‘Bah humbug’: Theatre producer Cameron Mackintosh hits out at London Tier 3 move

Sir Cameron Mackintosh has said the Government’s decision to put London into Tier 3 of coronavirus restrictions is “devastating” and “smacks of panic”.

The theatre producer said the “volte-face” by the Government damages theatre and the wider economy.

Under the new restrictions, which also apply to parts of Essex and Hertfordshire, entertainment venues including theatres, concert halls, art galleries, cinemas and museums must close from Wednesday.

In a statement, Sir Cameron added that the move “makes all our considerable and costly efforts to ensure the safety of both performers and audiences alike, widely praised by the health authorities, seem worthless”.

The Sondheim Theatre, which usually shows the Les Miserables musical
The Sondheim Theatre, which usually shows the Les Miserables musical (Victoria Jones/PA)

He said it breaks “any sense of trust between us as an industry and the Government departments we’ve been trying to build a rapport with”.

Sir Cameron is currently putting on Les Miserables in the West End.

He added: “We have almost 100 mostly self-employed performers and staff working on Les Miserables – The Staged Concert at the Sondheim Theatre.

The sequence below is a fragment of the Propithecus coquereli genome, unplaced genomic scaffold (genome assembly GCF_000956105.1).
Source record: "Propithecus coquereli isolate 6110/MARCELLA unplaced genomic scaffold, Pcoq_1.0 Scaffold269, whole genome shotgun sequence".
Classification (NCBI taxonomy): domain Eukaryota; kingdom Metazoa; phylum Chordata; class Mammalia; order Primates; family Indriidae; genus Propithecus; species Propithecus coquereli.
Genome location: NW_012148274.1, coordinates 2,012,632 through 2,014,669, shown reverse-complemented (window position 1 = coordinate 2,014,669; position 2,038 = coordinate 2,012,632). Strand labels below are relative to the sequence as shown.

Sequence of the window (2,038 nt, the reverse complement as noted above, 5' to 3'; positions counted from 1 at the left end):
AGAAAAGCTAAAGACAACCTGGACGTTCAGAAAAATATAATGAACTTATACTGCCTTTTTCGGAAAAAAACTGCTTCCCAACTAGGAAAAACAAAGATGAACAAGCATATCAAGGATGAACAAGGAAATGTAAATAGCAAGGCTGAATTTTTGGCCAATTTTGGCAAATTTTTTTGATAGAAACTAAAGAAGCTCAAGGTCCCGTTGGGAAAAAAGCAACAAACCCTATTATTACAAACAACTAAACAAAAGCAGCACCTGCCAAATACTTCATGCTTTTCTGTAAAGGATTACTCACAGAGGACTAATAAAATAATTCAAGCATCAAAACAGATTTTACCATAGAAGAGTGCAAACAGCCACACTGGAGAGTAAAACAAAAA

“At a stroke, this government has tipped them into unemployment just in time for Christmas – Bah Humbug to the Prime Minister and the men in white coats.

“We will have to disappoint thousands of patrons over the next few weeks who were booked to safely see Les Mis over the holidays.”

Michael Harrison, director of the Pantoland pantomime which opened at the London Palladium on Saturday, said he is “deeply concerned” about the financial impact of Tier 3 restrictions on the West End.

He added: “Whilst the safety and health of our visitors, staff and performers is of extreme importance, the Government’s yo-yoing approach on advice is frankly appalling.”

The Duke and Duchess of Cambridge and their children attend a special pantomime performance at London’s Palladium Theatre
The Duke and Duchess of Cambridge and their children attend a special pantomime performance at London’s Palladium Theatre (Aaron Chown/PA)